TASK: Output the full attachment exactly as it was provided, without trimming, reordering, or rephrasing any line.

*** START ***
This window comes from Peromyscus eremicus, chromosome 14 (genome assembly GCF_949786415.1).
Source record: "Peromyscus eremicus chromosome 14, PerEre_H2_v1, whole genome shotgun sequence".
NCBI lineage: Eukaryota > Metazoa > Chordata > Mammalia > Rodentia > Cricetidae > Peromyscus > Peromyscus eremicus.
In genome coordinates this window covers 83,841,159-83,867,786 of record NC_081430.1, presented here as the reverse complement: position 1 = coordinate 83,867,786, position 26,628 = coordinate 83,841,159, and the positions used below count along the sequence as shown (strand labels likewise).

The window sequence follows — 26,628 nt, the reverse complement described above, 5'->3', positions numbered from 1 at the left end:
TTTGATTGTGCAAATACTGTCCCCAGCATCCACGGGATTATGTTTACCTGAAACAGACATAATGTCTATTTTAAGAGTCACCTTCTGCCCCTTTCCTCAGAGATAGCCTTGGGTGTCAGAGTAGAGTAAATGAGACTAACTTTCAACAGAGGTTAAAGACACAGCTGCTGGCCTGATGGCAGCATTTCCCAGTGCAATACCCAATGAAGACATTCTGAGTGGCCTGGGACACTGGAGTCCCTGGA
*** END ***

This window comes from Peromyscus eremicus, chromosome 14 (genome assembly GCF_949786415.1).
Source record: "Peromyscus eremicus chromosome 14, PerEre_H2_v1, whole genome shotgun sequence".
NCBI lineage: Eukaryota > Metazoa > Chordata > Mammalia > Rodentia > Cricetidae > Peromyscus > Peromyscus eremicus.
In genome coordinates this window covers 83,841,159-83,867,786 of record NC_081430.1, presented here as the reverse complement: position 1 = coordinate 83,867,786, position 26,628 = coordinate 83,841,159, and the positions used below count along the sequence as shown (strand labels likewise).

The window sequence follows — 26,628 nt, the reverse complement described above, 5'->3', positions numbered from 1 at the left end:
TTTGATTGTGCAAATACTGTCCCCAGCATCCACGGGATTATGTTTACCTGAAACAGACATAATGTCTATTTTAAGAGTCACCTTCTGCCCCTTTCCTCAGAGATAGCCTTGGGTGTCAGAGTAGAGTAAATGAGACTAACTTTCAACAGAGGTTAAAGACACAGCTGCTGGCCTGATGGCAGCATTTCCCAGTGCAATACCCAATGAAGACATTCTGAGTGGCCTGGGACACTGGAGTCCCTGGA